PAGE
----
Unmanned flights predate manned flights, but the limits of the technology have – until now – made unmanned aerial vehicles (UAVs) vulnerable and therefore unsuitable for large-scale military use.
Russia has used hundreds of drones to target Ukrainian cities and critical national infrastructure.
The missiles, each costing hundreds of thousands or millions of dollars, fly fast, are difficult to shoot down and carry a huge explosive charge.
But when the reserves ran out, the Russians imported Shahid 136 drones from Iran. These UAVs are slow and vulnerable to small arms fire, but can be used as a swarm to overwhelm defenses – and some get through.
The Ukrainians have also exploited UAVs to target Russian logistics hubs to great effect, most recently targeting a fuel storage facility in Crimea and another just east of the Kerch bridge that connects Crimea to Russia.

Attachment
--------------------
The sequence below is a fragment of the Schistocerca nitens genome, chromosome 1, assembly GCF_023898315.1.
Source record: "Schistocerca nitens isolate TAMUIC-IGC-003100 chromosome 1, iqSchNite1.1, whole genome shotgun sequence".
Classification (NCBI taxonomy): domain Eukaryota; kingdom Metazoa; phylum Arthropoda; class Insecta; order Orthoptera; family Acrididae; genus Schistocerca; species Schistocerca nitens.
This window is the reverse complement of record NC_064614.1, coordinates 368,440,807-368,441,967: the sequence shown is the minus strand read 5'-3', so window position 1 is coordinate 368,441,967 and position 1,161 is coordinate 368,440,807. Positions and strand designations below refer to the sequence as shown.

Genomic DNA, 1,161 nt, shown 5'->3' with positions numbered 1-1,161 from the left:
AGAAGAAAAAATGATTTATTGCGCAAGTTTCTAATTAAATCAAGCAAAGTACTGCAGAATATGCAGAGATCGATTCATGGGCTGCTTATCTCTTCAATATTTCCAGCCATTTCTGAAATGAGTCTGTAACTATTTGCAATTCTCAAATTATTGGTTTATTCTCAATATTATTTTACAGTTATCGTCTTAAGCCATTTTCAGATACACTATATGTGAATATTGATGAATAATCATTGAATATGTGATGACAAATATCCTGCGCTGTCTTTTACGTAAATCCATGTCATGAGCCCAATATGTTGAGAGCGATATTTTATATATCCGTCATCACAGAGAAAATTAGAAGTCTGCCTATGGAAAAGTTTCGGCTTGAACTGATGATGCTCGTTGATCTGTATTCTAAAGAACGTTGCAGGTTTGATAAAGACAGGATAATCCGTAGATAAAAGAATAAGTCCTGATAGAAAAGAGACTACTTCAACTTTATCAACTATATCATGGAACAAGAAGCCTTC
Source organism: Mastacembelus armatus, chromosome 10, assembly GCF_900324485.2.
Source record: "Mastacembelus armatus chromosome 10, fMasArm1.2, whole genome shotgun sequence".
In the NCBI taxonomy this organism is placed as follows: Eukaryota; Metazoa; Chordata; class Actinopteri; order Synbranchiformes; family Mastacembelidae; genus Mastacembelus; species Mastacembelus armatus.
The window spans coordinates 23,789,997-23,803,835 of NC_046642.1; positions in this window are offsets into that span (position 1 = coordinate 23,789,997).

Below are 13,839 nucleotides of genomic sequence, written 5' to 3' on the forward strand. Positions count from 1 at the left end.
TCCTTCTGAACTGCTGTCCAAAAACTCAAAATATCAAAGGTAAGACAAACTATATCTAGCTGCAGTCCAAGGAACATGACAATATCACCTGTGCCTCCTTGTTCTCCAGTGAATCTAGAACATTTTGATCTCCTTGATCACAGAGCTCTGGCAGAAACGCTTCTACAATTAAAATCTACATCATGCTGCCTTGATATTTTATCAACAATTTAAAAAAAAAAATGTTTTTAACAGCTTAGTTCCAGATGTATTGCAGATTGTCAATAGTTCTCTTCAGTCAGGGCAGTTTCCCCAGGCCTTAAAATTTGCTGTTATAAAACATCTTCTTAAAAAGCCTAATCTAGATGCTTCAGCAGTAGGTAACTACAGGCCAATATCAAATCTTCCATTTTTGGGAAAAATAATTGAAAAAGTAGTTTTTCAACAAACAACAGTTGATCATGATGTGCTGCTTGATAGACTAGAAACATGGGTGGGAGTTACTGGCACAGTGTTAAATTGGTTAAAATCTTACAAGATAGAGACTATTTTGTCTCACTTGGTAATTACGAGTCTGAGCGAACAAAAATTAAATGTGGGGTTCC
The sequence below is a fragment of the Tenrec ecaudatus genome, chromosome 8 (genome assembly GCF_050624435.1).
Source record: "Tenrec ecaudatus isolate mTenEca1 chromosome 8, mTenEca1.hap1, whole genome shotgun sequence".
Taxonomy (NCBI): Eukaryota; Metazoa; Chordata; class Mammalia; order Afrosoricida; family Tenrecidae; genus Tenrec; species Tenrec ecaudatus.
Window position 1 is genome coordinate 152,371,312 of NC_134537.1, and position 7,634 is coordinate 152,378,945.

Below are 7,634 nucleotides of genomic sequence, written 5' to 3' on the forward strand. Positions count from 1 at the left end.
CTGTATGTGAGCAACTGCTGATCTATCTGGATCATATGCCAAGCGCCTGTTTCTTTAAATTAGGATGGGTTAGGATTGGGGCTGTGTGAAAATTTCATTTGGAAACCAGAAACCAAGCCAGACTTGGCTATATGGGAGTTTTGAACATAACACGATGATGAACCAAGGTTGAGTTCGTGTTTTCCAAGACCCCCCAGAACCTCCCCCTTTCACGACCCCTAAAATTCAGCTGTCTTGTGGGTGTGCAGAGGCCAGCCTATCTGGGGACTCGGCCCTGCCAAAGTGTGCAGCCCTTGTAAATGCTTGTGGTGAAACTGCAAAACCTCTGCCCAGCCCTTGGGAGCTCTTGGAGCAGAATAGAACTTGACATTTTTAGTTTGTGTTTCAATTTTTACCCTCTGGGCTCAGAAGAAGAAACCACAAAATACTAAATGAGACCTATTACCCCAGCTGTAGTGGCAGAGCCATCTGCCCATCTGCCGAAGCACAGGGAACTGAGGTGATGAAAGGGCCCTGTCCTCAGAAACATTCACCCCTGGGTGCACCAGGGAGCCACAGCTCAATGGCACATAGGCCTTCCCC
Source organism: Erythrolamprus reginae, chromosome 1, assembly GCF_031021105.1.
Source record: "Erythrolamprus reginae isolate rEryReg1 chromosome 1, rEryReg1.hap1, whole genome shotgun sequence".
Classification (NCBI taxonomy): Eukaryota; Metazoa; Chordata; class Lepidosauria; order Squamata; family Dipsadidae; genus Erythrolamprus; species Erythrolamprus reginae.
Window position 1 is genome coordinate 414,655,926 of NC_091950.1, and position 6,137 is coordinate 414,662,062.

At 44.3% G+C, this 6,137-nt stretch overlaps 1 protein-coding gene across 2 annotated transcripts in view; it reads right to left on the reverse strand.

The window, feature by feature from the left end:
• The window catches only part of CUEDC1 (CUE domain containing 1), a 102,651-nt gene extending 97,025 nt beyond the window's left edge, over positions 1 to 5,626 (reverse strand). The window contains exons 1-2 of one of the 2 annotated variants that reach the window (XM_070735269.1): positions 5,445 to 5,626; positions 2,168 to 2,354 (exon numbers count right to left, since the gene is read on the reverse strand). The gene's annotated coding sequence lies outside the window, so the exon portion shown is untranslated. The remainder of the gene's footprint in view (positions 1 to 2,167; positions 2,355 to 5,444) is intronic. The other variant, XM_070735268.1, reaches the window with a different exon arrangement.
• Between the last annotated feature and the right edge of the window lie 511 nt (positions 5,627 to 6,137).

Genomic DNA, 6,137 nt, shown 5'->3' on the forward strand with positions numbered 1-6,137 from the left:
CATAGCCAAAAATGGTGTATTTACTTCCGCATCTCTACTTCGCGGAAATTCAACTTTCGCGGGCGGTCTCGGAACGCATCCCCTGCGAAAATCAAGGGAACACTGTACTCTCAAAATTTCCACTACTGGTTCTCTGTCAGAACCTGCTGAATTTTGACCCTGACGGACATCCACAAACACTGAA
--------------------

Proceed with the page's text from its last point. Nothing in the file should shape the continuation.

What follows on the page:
As early as 1794, observation balloons were used as an aerial platform for gathering intelligence and spotting artillery, and in the First World War, Royal Flying Corps aircraft took advantage of this opportunity to launch hand grenades at enemy trench positions.
Surveillance technology has advanced rapidly – taking advantage of advances in the space and satellite markets – with sensors becoming lighter, more powerful and with reduced energy requirements.
Technology – and its rapid exploitation – has given Ukraine an asymmetric advantage in this conflict.
Although the United States leads the way in terms of high-end UAVs, the world leader in the mass market is China, and with rapid advances in artificial intelligence capability, UAVs look set to become a military capability to table, high volume and profitable.
However, the conflict in Ukraine highlighted the dramatic potential of UAVs, which have yet to capitalize on the rapid advances in artificial intelligence.
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